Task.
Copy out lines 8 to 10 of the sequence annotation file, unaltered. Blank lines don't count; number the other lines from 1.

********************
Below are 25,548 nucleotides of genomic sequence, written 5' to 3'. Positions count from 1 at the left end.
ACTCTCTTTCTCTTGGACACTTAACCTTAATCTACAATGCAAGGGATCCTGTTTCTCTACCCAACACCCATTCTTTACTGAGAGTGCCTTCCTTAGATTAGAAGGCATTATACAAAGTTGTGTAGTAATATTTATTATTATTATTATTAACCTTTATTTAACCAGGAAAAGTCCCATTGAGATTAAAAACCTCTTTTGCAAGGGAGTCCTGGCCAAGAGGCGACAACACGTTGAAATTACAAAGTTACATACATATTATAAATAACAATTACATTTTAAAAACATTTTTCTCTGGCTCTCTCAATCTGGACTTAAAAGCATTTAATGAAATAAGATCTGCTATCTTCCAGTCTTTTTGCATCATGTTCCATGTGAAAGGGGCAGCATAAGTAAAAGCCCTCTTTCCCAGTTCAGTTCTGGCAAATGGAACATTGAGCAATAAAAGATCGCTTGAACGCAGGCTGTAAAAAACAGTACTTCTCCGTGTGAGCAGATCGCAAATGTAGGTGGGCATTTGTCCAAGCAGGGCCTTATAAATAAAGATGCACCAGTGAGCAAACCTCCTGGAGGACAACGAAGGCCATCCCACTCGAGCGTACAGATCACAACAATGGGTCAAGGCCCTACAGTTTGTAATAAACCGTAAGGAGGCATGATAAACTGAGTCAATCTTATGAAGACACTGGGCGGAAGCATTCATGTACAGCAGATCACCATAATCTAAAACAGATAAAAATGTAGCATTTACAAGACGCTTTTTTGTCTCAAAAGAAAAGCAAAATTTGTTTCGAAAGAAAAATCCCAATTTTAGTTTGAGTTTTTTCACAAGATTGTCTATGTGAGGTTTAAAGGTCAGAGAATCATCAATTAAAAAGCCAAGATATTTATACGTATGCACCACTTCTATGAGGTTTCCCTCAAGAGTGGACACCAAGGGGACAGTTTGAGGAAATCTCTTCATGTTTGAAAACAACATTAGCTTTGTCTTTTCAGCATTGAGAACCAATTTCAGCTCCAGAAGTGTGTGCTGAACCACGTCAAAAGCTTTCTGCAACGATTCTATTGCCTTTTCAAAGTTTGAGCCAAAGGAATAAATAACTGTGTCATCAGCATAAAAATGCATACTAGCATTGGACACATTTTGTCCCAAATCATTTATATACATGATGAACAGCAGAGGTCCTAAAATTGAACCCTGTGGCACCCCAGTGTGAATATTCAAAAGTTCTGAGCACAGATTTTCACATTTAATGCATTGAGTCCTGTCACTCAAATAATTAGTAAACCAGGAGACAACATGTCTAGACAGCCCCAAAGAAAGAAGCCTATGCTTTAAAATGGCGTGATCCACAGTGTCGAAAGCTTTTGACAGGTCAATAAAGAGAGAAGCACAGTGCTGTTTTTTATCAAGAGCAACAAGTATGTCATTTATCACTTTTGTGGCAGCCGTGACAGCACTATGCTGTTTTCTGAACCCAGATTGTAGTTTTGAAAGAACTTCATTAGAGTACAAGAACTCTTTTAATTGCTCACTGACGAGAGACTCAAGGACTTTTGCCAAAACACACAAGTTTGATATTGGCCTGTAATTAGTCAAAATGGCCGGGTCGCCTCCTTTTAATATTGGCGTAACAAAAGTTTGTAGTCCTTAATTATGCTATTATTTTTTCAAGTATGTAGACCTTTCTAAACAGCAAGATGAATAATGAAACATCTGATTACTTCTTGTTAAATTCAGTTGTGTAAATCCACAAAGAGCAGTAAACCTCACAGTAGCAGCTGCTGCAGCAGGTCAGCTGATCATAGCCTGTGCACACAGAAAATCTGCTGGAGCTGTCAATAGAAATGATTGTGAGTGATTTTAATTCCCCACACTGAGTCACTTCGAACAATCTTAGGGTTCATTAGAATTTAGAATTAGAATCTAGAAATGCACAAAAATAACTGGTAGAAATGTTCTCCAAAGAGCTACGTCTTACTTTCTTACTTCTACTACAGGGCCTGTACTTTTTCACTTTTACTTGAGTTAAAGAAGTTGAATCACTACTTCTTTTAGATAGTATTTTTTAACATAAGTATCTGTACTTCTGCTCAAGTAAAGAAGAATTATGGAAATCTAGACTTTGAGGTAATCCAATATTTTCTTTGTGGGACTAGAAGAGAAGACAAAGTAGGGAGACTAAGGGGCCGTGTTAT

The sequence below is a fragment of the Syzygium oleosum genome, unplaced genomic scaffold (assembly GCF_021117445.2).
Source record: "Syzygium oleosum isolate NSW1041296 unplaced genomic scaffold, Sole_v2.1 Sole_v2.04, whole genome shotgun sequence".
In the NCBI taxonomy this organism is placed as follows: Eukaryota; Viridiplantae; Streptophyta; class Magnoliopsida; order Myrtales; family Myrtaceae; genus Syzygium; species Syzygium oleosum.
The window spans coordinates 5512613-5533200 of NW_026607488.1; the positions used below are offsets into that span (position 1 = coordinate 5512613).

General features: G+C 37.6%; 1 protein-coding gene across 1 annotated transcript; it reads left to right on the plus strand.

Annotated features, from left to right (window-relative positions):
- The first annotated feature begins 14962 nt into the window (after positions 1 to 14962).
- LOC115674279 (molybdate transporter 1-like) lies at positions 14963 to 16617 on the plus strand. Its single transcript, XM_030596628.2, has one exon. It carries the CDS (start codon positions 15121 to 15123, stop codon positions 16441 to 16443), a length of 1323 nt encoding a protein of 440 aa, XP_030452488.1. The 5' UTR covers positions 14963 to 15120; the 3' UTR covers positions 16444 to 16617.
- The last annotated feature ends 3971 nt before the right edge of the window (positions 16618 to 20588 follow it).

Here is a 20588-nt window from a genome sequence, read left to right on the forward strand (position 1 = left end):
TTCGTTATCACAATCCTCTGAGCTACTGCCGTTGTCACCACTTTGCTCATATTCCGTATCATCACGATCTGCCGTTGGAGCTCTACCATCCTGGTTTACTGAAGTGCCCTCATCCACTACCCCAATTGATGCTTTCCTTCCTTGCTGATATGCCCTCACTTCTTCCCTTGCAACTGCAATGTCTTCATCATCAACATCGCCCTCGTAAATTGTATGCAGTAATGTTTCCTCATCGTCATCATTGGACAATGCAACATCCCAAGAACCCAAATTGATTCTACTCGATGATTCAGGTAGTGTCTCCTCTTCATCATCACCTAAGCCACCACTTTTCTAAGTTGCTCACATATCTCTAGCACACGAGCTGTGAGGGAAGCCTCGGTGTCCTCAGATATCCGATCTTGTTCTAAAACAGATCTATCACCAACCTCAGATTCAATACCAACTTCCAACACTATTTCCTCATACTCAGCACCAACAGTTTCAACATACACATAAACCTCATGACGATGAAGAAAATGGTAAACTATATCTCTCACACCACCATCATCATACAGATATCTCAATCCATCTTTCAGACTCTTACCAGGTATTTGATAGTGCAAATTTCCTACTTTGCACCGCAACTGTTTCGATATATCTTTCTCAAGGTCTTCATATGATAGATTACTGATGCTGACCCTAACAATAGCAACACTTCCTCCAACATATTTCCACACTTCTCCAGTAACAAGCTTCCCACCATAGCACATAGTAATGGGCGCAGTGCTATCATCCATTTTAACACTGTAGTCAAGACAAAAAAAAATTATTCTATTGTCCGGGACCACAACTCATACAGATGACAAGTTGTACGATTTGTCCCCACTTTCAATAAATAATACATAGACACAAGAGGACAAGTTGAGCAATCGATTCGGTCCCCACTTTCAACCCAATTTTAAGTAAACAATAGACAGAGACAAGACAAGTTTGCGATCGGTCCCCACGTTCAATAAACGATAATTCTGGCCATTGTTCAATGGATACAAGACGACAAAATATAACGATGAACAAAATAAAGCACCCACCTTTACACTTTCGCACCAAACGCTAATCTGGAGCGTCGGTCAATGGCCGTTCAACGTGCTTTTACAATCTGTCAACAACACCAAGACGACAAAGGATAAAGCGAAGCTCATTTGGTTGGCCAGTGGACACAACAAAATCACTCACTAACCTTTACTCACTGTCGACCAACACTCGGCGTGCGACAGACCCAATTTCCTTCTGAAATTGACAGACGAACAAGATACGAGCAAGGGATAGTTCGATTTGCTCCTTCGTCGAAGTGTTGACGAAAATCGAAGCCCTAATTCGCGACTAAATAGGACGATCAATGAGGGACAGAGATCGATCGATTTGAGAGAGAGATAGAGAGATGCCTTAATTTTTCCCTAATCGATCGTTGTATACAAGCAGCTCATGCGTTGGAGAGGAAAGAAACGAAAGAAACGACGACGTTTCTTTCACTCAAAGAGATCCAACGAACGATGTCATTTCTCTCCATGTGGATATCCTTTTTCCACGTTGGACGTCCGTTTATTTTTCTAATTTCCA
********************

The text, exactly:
Annotated features, from left to right (window-relative positions):
- The first annotated feature begins 14962 nt into the window (after positions 1 to 14962).
- LOC115674279 (molybdate transporter 1-like) lies at positions 14963 to 16617 on the plus strand. Its single transcript, XM_030596628.2, has one exon. It carries the CDS (start codon positions 15121 to 15123, stop codon positions 16441 to 16443), a length of 1323 nt encoding a protein of 440 aa, XP_030452488.1. The 5' UTR covers positions 14963 to 15120; the 3' UTR covers positions 16444 to 16617.